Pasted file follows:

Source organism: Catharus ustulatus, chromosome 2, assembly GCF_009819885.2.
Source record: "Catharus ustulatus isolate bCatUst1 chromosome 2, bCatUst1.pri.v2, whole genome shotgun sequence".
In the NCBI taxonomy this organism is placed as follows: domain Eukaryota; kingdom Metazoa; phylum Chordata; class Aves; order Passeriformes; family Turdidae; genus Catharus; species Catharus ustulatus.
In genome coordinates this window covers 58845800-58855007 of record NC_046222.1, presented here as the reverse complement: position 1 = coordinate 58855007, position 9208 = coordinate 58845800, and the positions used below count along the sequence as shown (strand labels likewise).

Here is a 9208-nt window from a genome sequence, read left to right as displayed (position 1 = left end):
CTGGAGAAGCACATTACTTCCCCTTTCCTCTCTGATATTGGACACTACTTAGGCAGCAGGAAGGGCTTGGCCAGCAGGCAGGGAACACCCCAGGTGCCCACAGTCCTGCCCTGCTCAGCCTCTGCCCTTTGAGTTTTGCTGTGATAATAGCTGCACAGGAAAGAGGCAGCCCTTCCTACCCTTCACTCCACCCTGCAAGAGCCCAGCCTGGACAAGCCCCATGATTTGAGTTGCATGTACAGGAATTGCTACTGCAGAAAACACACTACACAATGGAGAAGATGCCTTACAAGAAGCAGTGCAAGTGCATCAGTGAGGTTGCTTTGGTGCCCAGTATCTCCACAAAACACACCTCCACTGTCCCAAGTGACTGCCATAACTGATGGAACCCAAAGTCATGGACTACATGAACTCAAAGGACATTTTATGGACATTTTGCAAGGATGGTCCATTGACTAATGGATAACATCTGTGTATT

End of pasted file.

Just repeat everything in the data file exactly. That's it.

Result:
Source organism: Catharus ustulatus, chromosome 2, assembly GCF_009819885.2.
Source record: "Catharus ustulatus isolate bCatUst1 chromosome 2, bCatUst1.pri.v2, whole genome shotgun sequence".
In the NCBI taxonomy this organism is placed as follows: domain Eukaryota; kingdom Metazoa; phylum Chordata; class Aves; order Passeriformes; family Turdidae; genus Catharus; species Catharus ustulatus.
In genome coordinates this window covers 58845800-58855007 of record NC_046222.1, presented here as the reverse complement: position 1 = coordinate 58855007, position 9208 = coordinate 58845800, and the positions used below count along the sequence as shown (strand labels likewise).

Here is a 9208-nt window from a genome sequence, read left to right as displayed (position 1 = left end):
CTGGAGAAGCACATTACTTCCCCTTTCCTCTCTGATATTGGACACTACTTAGGCAGCAGGAAGGGCTTGGCCAGCAGGCAGGGAACACCCCAGGTGCCCACAGTCCTGCCCTGCTCAGCCTCTGCCCTTTGAGTTTTGCTGTGATAATAGCTGCACAGGAAAGAGGCAGCCCTTCCTACCCTTCACTCCACCCTGCAAGAGCCCAGCCTGGACAAGCCCCATGATTTGAGTTGCATGTACAGGAATTGCTACTGCAGAAAACACACTACACAATGGAGAAGATGCCTTACAAGAAGCAGTGCAAGTGCATCAGTGAGGTTGCTTTGGTGCCCAGTATCTCCACAAAACACACCTCCACTGTCCCAAGTGACTGCCATAACTGATGGAACCCAAAGTCATGGACTACATGAACTCAAAGGACATTTTATGGACATTTTGCAAGGATGGTCCATTGACTAATGGATAACATCTGTGTATT